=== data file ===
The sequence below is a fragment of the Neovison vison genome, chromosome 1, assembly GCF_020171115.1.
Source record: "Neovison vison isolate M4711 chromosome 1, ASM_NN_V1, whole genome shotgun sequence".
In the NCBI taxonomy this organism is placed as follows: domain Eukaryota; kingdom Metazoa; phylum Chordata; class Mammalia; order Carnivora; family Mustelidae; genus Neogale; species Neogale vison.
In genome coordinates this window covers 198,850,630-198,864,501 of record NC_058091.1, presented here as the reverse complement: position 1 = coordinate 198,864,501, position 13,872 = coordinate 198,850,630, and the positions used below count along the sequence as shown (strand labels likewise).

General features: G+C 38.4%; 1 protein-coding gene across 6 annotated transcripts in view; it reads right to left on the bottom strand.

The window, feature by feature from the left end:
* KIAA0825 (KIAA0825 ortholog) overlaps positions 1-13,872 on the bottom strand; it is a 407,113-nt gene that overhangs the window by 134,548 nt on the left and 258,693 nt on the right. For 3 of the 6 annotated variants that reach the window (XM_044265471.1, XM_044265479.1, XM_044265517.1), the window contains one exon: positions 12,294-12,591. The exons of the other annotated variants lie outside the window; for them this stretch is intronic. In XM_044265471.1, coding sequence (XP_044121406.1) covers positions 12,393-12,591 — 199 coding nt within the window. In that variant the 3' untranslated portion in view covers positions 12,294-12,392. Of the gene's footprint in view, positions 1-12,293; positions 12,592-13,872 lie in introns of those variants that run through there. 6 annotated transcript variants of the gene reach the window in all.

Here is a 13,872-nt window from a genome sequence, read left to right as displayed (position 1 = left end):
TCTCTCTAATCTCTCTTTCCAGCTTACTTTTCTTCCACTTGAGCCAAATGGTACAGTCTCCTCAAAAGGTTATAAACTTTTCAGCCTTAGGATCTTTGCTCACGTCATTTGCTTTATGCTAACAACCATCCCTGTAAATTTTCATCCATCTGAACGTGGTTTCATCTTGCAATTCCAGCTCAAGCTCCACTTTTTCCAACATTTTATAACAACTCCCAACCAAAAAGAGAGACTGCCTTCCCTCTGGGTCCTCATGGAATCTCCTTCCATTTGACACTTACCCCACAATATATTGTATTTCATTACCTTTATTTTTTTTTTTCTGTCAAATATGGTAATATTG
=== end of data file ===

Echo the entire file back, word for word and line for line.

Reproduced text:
The sequence below is a fragment of the Neovison vison genome, chromosome 1, assembly GCF_020171115.1.
Source record: "Neovison vison isolate M4711 chromosome 1, ASM_NN_V1, whole genome shotgun sequence".
In the NCBI taxonomy this organism is placed as follows: domain Eukaryota; kingdom Metazoa; phylum Chordata; class Mammalia; order Carnivora; family Mustelidae; genus Neogale; species Neogale vison.
In genome coordinates this window covers 198,850,630-198,864,501 of record NC_058091.1, presented here as the reverse complement: position 1 = coordinate 198,864,501, position 13,872 = coordinate 198,850,630, and the positions used below count along the sequence as shown (strand labels likewise).

General features: G+C 38.4%; 1 protein-coding gene across 6 annotated transcripts in view; it reads right to left on the bottom strand.

The window, feature by feature from the left end:
* KIAA0825 (KIAA0825 ortholog) overlaps positions 1-13,872 on the bottom strand; it is a 407,113-nt gene that overhangs the window by 134,548 nt on the left and 258,693 nt on the right. For 3 of the 6 annotated variants that reach the window (XM_044265471.1, XM_044265479.1, XM_044265517.1), the window contains one exon: positions 12,294-12,591. The exons of the other annotated variants lie outside the window; for them this stretch is intronic. In XM_044265471.1, coding sequence (XP_044121406.1) covers positions 12,393-12,591 — 199 coding nt within the window. In that variant the 3' untranslated portion in view covers positions 12,294-12,392. Of the gene's footprint in view, positions 1-12,293; positions 12,592-13,872 lie in introns of those variants that run through there. 6 annotated transcript variants of the gene reach the window in all.

Here is a 13,872-nt window from a genome sequence, read left to right as displayed (position 1 = left end):
TCTCTCTAATCTCTCTTTCCAGCTTACTTTTCTTCCACTTGAGCCAAATGGTACAGTCTCCTCAAAAGGTTATAAACTTTTCAGCCTTAGGATCTTTGCTCACGTCATTTGCTTTATGCTAACAACCATCCCTGTAAATTTTCATCCATCTGAACGTGGTTTCATCTTGCAATTCCAGCTCAAGCTCCACTTTTTCCAACATTTTATAACAACTCCCAACCAAAAAGAGAGACTGCCTTCCCTCTGGGTCCTCATGGAATCTCCTTCCATTTGACACTTACCCCACAATATATTGTATTTCATTACCTTTATTTTTTTTTTTCTGTCAAATATGGTAATATTG